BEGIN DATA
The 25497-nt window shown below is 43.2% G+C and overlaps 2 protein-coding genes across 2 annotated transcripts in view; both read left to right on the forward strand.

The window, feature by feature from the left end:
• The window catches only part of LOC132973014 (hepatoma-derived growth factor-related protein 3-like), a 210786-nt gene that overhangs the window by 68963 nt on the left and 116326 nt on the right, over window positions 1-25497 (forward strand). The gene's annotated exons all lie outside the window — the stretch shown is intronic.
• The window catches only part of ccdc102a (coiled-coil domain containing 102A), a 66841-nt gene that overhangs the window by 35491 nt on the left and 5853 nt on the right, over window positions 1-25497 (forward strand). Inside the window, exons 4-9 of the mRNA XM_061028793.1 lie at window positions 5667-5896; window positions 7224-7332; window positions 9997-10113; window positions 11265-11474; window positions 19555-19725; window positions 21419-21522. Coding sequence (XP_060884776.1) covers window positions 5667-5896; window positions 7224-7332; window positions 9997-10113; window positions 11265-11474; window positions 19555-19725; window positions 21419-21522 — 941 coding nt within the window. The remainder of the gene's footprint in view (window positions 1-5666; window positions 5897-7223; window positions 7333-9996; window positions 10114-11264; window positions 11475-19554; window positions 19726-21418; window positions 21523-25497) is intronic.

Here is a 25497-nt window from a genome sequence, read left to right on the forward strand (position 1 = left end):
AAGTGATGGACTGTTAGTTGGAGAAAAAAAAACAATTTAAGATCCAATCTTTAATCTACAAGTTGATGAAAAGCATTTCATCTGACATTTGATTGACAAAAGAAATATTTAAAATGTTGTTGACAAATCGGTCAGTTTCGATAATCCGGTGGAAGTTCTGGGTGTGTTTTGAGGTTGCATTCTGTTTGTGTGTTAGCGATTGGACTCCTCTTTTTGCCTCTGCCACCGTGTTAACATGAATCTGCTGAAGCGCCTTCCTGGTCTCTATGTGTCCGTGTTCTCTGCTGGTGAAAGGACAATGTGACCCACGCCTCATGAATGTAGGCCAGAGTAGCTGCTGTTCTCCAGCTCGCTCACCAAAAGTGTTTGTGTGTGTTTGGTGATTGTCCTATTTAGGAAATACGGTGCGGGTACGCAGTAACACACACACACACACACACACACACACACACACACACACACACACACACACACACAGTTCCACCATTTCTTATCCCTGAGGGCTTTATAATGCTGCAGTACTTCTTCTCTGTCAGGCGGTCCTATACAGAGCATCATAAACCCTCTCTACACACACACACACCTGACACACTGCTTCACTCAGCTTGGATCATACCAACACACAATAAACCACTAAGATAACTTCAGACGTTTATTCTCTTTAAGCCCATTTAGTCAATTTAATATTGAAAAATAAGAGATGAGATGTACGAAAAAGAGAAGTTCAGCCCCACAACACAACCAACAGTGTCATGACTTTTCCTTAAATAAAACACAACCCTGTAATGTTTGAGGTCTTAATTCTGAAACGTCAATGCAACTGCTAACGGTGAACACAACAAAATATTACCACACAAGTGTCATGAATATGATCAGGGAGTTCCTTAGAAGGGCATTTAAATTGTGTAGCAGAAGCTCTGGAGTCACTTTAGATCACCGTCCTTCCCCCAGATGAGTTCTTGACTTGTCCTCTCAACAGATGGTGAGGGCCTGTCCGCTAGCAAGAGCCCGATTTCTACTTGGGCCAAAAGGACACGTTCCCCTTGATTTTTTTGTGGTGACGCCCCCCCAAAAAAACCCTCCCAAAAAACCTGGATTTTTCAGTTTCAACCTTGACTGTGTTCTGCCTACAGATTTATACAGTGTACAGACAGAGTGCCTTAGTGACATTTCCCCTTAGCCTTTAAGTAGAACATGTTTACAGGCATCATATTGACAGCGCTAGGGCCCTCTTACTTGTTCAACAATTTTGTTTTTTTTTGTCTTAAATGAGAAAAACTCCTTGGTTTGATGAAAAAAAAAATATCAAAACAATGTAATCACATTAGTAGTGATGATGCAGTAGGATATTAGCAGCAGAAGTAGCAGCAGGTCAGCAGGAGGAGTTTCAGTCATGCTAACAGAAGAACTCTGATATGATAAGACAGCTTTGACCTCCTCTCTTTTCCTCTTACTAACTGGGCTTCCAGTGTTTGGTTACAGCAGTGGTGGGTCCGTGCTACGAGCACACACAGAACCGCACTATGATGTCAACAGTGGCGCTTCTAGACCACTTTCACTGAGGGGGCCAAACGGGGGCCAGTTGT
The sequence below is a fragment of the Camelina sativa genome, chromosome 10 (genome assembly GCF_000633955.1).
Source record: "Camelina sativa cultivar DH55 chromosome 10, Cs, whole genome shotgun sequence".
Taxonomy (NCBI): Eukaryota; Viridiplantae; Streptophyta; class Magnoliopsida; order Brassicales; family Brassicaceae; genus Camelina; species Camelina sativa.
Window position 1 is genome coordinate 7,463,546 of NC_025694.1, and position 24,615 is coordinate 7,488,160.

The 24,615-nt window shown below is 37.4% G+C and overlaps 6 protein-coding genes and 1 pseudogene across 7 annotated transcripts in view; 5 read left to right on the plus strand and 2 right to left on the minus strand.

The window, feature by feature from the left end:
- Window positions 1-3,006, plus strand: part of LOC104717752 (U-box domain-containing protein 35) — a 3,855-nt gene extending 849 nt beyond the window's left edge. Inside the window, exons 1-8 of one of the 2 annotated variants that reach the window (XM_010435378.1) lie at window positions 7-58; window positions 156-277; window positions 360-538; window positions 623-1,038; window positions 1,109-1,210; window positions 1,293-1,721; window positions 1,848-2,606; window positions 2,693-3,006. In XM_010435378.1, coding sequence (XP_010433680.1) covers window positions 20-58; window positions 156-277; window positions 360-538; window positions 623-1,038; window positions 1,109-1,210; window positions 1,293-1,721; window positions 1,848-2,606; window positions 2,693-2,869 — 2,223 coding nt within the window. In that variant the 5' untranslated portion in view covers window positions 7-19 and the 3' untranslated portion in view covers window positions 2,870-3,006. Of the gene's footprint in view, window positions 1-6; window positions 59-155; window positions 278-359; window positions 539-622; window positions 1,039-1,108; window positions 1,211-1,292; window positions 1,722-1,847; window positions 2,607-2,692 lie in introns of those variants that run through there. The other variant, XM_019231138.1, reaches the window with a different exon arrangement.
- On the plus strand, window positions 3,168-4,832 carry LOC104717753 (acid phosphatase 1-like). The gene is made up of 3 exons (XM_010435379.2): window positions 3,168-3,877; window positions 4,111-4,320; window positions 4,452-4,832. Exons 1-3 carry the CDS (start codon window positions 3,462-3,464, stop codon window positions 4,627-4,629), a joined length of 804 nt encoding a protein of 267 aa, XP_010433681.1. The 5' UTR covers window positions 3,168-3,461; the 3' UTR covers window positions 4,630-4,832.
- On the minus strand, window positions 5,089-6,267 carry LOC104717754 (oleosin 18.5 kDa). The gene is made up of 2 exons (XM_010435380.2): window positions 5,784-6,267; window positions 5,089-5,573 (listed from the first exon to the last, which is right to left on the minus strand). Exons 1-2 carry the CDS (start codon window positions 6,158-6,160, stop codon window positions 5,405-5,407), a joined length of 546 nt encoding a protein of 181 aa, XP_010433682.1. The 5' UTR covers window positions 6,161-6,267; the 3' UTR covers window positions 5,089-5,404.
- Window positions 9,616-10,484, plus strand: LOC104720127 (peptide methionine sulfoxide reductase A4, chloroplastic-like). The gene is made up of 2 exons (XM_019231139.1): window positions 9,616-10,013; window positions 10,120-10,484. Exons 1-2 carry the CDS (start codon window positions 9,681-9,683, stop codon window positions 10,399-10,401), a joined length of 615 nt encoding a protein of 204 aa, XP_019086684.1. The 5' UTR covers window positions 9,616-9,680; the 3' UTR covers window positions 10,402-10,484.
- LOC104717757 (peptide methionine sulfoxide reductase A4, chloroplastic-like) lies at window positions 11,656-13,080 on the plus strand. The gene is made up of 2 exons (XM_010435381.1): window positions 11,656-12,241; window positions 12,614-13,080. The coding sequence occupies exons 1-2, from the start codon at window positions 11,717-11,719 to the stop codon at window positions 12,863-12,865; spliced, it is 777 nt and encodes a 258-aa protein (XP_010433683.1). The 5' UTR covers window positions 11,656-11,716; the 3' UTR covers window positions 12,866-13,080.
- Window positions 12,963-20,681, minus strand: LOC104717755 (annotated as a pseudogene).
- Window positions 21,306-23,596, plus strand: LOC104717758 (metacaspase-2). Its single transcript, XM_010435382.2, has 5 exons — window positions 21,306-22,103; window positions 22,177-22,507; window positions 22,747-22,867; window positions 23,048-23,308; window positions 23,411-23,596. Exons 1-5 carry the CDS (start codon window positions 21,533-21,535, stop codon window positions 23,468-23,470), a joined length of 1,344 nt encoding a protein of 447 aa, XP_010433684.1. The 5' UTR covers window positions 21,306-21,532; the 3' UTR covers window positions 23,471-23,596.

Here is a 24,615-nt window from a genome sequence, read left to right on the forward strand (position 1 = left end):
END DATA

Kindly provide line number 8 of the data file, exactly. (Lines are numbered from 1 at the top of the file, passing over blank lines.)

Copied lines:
Source record: "Camelina sativa cultivar DH55 chromosome 10, Cs, whole genome shotgun sequence".